Tennis Elbow

By Ray Fosterrlf@mt-rushmore.net

 

 

This is one of a number of Medical Checkpoints giving information about common conditions and what you can do about it. Your opinion and reaction to these Medical Checkpoints would be valued and appreciated. Medical Checkpoints are published periodically by STARTHealthcare and are provided as a free service.

 

DEFINITION

The following definition is taken from Samuel L. Turek's textbook Orthopaedics 4th Edition page 971:

The syndrome of chronic disabling pain in the elbow, particularly about the radiohumeral articulation, is designated tennis elbow rather than epicondylitis or radiohumeral bursitis in view of lack of specificity regarding its origin.

 

In common usage definitions all three terms may be applied to the same symptom complex, e.g. tennis elbow, lateral epicondylitis, or radiohumeral bursitis.

 

What is going on:

There is a family of conditions called "traction syndromes" that share common causative factors. Tennis elbow, jumper's knee, policeman's heel (heel spur), greater trochanteric pain syndrome, rotator cuff syndrome and coccydynia may all be members of this family. What they have in common is a strong fascial or tendinous-bony attachment with repetitive stress at that site. While much about the cause of these traction syndromes may not be known, it seems reasonable to consider their cause as follows: A few fibers of the tendon or muscle-tendon-bone junction is stretched beyond its elastic limits or torn microscopically which initiates the normal repair inflammation. In the majority of instances this stretch or tear will heal painlessly or with minimal discomfort. However, due to many possible causes, e.g. repetitive stress before healing is complete, healing in a contracted position where the next significant stress tears the newly healed, contracted fibers, general body fatigue or mental stress, or suboptimal nutritional status contributes to incomplete or poor healing that breaks down with the next significant stress. This starts the repair cycle all over again with the potential for chronic pain at the site of inflammation. There is no muscle weakness. The perception of weakness is due to pain limitation. Xray examination, at least in the early stages, is perfectly normal. If the torn tissue dies before it is repaired, sometimes calcification can be seen on Xray. The laboratory tests are normal. It appears, at times, that the only evidence that something is wrong is the patient's complaints of pain which can be increased by local palpation over the site of inflammation. The usual symptoms are pain and perceived weakness with lifting a cup, turning a doorknob, or any activity with the painful elbow. Activity that combines elbow or wrist extension aggravates the pain. Local tenderness to palpation over the muscular-bony part of the elbow is also often felt.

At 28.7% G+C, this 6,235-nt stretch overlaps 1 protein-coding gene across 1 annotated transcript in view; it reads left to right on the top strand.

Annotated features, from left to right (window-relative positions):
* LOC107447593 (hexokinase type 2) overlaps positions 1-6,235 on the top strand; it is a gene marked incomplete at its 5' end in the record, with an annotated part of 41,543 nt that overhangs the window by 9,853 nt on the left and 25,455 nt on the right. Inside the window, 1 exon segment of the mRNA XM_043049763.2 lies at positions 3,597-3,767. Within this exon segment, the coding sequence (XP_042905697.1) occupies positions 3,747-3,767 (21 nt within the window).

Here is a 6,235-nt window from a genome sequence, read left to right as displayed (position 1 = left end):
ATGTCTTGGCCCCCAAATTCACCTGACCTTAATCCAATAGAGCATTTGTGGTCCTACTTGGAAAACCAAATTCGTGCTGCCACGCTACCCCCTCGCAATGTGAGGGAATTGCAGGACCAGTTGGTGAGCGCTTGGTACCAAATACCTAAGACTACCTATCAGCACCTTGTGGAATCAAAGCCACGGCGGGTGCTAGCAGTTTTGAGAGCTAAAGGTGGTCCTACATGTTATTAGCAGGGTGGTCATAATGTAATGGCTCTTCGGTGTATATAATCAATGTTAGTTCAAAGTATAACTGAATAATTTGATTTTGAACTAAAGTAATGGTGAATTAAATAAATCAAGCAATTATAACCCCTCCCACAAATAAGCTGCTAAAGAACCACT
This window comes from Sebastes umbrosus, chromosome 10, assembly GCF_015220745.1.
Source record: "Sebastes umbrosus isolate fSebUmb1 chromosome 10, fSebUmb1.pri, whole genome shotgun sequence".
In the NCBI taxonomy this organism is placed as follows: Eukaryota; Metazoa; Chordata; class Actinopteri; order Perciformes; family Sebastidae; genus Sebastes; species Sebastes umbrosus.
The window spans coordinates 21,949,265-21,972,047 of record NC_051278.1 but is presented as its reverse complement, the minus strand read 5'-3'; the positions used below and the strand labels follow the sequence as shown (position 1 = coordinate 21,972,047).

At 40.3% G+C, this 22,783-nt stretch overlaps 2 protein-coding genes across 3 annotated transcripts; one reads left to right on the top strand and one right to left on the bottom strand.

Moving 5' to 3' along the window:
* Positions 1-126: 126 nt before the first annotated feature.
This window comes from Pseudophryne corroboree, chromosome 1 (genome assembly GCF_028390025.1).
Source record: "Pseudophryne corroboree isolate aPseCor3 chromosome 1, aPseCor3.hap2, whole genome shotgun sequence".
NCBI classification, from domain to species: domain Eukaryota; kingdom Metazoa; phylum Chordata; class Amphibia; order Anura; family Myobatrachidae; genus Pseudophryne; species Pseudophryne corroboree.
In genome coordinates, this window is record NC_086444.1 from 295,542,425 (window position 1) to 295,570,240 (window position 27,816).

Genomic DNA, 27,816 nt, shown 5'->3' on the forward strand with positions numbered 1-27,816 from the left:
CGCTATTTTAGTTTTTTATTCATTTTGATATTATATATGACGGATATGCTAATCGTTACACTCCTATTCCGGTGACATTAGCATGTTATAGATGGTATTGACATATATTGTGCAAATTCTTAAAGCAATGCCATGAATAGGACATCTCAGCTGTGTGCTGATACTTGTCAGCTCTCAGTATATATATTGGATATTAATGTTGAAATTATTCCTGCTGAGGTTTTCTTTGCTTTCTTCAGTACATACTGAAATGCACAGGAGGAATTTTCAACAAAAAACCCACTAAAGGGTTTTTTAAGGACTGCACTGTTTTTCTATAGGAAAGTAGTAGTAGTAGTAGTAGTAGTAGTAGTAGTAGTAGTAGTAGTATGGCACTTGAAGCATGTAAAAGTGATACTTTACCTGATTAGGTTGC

The traction syndrome family is not arthritis, but is often associated with the common variety of osteoarthritis. Decreased microscopic local blood flow may be the mechanism in common with all of these conditions.

 

 

What to do:

These conditions are characteristically resistant to treatment, particularly if all the focus of treatment is directed to the site of pain. A whole-body treatment plan including general exercise such as walking and a high fiber diet is often rewarded with success. The importance of high fiber nutrition (e.g.whole plant diet) and general exercise in the out-of-doors cannot be stressed too greatly.

 

1. The first thing to do is to establish the diagnosis. Is your elbow pain due to tennis elbowor not? It is imperative that the correct diagnosis be made. For this purpose see your doctor.